Champa Somaddar still wonders today, after 45 years, why her husband was killed.
Sukharanjan Somaddar was a Sanskrit language teacher at Rajshahi University and had the repute of a singer. When the Liberation War broke out, he stayed unarmed with his wife and three children. He believed that he was a just a civilian. But probably he was forgetful of his identity.
“Even today I don't know why he should be killed,” said Champa, now 70, talking to this correspondent at her Seroil residence in Rajshahi city.
Sukharanjan's life was at risk for being a Hindu and the collaborators of Pakistani forces were at his doorstep, which they did not know, she said, recollecting the dreadful times of 1971. “Hindus were the prime targets of Pakistani invaders at the beginning,” she said.
The Pakistani occupation forces entered RU campus on April 13 afternoon. Many teachers left the campus, but only a few stayed, including Somaddar.
Military jeeps started roaming the campus streets breaking the silence of curfew, Champa said, adding the gunshots were so deafening as if shot just near their house.
“We passed the night awake.”
At midnight, a Bengali EPR (East Pakistan Rifles) soldier appeared at their window. He had a bullet injury. Sukharanjan gave him water and tied his wound with cloth. The soldier went away before daybreak. “This remained a secret until I revealed it after independence,” she said.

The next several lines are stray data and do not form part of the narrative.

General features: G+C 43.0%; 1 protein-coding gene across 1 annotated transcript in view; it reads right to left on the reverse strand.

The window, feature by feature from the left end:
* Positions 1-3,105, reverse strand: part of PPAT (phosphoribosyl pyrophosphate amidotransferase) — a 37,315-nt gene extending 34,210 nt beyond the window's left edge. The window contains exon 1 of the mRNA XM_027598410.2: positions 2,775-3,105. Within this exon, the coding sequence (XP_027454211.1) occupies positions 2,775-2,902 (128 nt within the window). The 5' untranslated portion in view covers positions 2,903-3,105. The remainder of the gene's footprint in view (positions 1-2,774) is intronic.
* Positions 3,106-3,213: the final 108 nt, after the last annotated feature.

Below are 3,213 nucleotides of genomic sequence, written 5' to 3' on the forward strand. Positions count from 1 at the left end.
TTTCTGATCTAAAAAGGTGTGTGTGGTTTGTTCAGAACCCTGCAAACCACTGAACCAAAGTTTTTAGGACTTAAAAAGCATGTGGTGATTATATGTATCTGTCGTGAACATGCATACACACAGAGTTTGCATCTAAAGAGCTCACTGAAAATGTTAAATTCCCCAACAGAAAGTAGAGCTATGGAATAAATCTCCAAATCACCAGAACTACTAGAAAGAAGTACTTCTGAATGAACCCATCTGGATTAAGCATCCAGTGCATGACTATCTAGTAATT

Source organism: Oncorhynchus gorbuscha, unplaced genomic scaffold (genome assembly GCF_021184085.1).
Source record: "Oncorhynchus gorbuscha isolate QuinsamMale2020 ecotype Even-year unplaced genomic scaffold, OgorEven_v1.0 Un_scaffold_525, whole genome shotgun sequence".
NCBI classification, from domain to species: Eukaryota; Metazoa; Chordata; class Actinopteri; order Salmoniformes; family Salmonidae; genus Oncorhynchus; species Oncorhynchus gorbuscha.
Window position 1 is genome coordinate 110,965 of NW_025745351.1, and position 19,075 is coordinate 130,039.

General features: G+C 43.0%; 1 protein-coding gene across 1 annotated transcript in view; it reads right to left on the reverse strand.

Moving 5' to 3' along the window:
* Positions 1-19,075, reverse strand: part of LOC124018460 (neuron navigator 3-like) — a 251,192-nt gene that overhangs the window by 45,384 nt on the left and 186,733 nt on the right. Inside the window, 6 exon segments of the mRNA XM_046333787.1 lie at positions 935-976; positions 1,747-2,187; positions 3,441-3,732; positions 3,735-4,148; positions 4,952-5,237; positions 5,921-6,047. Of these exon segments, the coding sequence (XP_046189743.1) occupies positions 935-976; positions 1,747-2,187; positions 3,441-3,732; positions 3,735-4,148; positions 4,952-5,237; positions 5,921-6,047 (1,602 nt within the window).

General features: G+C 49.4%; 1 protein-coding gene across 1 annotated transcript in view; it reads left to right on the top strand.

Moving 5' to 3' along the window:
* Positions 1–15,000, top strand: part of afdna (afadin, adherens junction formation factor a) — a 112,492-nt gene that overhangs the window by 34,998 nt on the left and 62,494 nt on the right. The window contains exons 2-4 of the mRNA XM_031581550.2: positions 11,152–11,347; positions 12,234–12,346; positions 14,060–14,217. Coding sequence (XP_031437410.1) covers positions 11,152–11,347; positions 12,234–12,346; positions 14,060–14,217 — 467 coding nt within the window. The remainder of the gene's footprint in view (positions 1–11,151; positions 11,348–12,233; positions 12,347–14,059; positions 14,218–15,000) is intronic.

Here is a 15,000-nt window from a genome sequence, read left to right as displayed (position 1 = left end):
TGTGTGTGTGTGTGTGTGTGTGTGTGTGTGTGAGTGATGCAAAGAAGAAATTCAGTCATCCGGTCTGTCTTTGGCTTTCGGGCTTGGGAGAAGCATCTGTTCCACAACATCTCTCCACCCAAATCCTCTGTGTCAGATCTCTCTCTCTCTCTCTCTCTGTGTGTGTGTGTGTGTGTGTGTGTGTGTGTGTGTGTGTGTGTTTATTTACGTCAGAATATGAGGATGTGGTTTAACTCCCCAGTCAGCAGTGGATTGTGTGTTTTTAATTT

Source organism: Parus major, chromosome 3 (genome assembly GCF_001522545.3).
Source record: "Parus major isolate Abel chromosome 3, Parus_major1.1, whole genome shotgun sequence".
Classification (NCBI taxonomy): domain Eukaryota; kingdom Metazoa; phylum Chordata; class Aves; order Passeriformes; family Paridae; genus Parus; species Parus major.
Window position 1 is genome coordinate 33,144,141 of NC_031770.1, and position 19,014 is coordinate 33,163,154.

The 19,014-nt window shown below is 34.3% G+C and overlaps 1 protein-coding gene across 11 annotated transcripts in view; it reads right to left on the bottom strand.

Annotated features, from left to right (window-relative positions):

At 9:30am on April 14, 1971, a Pakistani military vehicle was parked near the Block-69 building. Some non-Bengali people (Urdu speaking and Muslim) camped there the day before, including one Motiur Rahman. The block was just in front of Block-71 where the Somaddars lived.
Champa said the Pakistani soldiers shook hands with the non-Bengalis and raided Somaddar's building looking for the injured EPR soldier. Five of them searched Somaddar's flat. Finding none, they went back to the vehicle. Then Motiur came out and called them back and pointed at Sukharanjan and said, “Ye Hindu hai (He is a Hindu)”, Champa recalled. The Pakistani troops then marched back to their flat and picked up Sukharanjan. He was never to be seen again.
Motiur, then chairman of the psychology department, and Ahmed Muhammad Patel, a teacher of geography, accompanied the Pakistani military who took away Sukharanjan in the vehicle.
“I ran to the Bihari families (of Block-69) crying. They assured me nothing would happen as Motiur and Patel were with him,” said Champa.
On that evening, Patel told Champa that she had nothing to worry as Sukharanjan was with Motiur and the then vice chancellor, Sayed Sajjad Hossain, at the guest house (now Juberi Bhaban).
Champa heard no more about her husband.
It was only after independence that she knew Sukharanjan was shot dead near a pond in Kajla area on the afternoon of that very day he was picked up. Locals buried him the next day. But the RU authority later, on February 25, 1972, reburied him in front of the central library on the campus.
“He had no reason to be killed,” Champa said, in tears. “But I heard Motiur identifying him as Hindu.”
The Samaddars were lucky to get his body back. Mathematics teacher Habibur Rahman, picked up on April 13, for hoisting the independent Bangladesh's flag at his home, remained untraced.
A third martyred intellectual of RU was Mir Abdul Quayum, whose family believes that Motiur had a hand in his killing as well.
Both Motiur and Patel went to Pakistan, the family said.